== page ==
The X Factor Recap: Unplugging Away
This just in (my brain only): Simon Cowell was so happy with the results of The X Factor‘s Pepsi Challenge — during which viewers weighed in on contestants’ songs, hairstyles, wardrobe and staging — that he wants to extend the intiative for the rest of Season 2. The first of next week’s viewer polls will read as follows:
What change would you like to see behind the judges’ table?
A. Simon buttons his damn shirt already.
B. Britney without tranquilizers!
C. Demi Lovato eyebrow topiary.
D. Paula Abdul’s back…and this time, it’s personal!
E. L.A. Reid chair-dancing exhibition.
F. A seat for Mario Lopez, so he can offer insights like “America chose Diamond [White] in a diamond, which is very clever, by the way.”
That dude is Rated I…for I Cahhhhhhn’t! But hey, at least this week’s performances were — on the whole — significantly more enjoyable/tuneful than what we endured for Top 8 night. Let’s get to the grades, shall we?
CeCe Frey: Lady Gaga’s “Edge of Glory” | “She’s relevant, she’s beautiful, she’s a sweet girl,” said Demi, introducing her last remaining act in the competition. And while you could say it’s telling that Demi never actually commented on CeCe’s singing ability, I’d argue she was using “relevant” as code for, “half the people on the Billboard Hot 100 can’t sing in tune, so do you really give a crap if CeCe can’t either?” The good news for the leopard-faced postal worker is that she had a better grasp on pitch than she did the last five weeks — and actually nailed the big belty notes on “the edge, the edge, the edge.” The not so good news? CeCe is always a hair or ten under the note whenever she doesn’t have her personal volume cranked up to 10. “It was one of your best vocal performances,” said Demi, but, again, that’s not saying much. A yak getting its hooves trimmed would’ve sounded better than CeCe’s “Wind Beneath My Wings” from Top 10 night. Grade: B-
Emblem3: Bruno Mars’ “Just the Way You Are” | Maybe instead of going skateboarding, Emblem3 shoud’ve stayed at home and worked on their vocals. Of course, that would’ve meant the blonde one wouldn’t have an excuse to rip off his shirt in front of the X Factor camera crew. Priorities, people! Anyway, we were promised instruments and originality, and instead we got Blondie limply holding his guitar for half the performance and singing in a vaguely British-esque accent that may have been an homage to Green Day but landed closer to Britney Spears’ new mess with Will.i.Am. (He really should stick to “rap” or “sing-speaking,” yes?) The other two kids were marginally better, but the bottom line is that given the choice, anyone with functioning ears would choose Bruno Mars’ original 100 times out of 100. Simon whined that Demi was being “incredibly dumb” with her critiques, but I thought her description of the boy band as “a downgraded version of the Jonas Brothers from five years ago” was one of the night’s most astute bits of feedback. Grade: C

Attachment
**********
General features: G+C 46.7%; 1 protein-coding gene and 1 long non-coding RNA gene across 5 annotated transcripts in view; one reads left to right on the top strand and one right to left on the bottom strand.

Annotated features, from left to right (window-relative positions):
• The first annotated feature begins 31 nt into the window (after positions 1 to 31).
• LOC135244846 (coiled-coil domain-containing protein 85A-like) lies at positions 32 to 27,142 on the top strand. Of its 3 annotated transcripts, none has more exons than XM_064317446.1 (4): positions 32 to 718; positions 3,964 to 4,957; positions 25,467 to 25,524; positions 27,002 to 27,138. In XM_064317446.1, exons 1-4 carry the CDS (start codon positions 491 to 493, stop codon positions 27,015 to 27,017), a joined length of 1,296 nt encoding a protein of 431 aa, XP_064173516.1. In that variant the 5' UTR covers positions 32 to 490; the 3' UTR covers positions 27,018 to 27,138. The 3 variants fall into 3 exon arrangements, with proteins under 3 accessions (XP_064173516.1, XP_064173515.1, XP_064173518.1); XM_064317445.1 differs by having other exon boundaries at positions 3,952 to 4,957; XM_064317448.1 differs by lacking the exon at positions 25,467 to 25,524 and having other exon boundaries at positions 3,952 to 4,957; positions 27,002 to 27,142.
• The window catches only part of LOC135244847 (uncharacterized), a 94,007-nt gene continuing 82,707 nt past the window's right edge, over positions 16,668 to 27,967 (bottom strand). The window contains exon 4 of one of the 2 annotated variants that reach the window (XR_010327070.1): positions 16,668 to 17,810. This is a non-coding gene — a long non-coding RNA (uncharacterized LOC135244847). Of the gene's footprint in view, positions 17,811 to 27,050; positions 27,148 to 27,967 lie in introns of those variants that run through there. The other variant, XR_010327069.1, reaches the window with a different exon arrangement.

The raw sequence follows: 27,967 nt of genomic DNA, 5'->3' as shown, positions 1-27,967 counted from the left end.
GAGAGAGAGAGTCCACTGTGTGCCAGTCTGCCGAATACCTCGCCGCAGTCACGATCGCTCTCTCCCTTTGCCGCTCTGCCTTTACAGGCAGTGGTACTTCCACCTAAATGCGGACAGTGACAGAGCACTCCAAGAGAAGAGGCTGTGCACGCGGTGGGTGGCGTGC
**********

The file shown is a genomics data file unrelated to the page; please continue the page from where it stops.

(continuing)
Carly Rose Sonenclar: Justin Bieber’s “As Long as You Love Me” | I’ve been critical all season of Carly Rose’s ability to truly connect with material, to stir the soul as well as the brain, but maybe the real problem has been with the song choices, not the singer. Freed from the confines of Adult Diva Ballads, 13-year-old front-runner cooked up a brilliant rendition of Justin Bieber’s much whinier original, somehow managing to catch a genuine groove despite things being stripped back to a heartbeat-like drum and acoustic guitar. The refrain — “We could be starving, we could be homeless, we could be broke/ As long as you love me” — could just as easily be sung to a parent or a relative as it could a middle-school crush, but no matter where Carly Rose drew her inspiration, I actually Beliebed, er believed the kid. Grade: A
Fifth Harmony: Adele’s “Set Fire to the Rain” | I’m not sure L.A.’s had a genuine moment on The X Factor since Season 1, but tonight he had me howling when he suggested Simon Cowell’s girl group change its name to Fifth Unison. Seriously, if these chicas want to take home the $5 million prize — and I actually think they’d be a viable, radio-ready choice — they have to do more than take turns singing the melody while the other four gals quietly provide backing “oooohs.” Maybe Sister C could come mentor them next week? Or maybe they could Google the definition of harmony: “The combination of simultaneously sounded musical notes to produce chords and chord progressions with a pleasing effect.” That kvetching aside, there’s no denying Fifth Harmony’s individual members have scads of talent, and when Demi remarked that a couple members of the group really should’ve been solo artists, I wondered if she was secretly daydreaming about swapping out CeCe for Lauren or Dinah Jane. Grade: B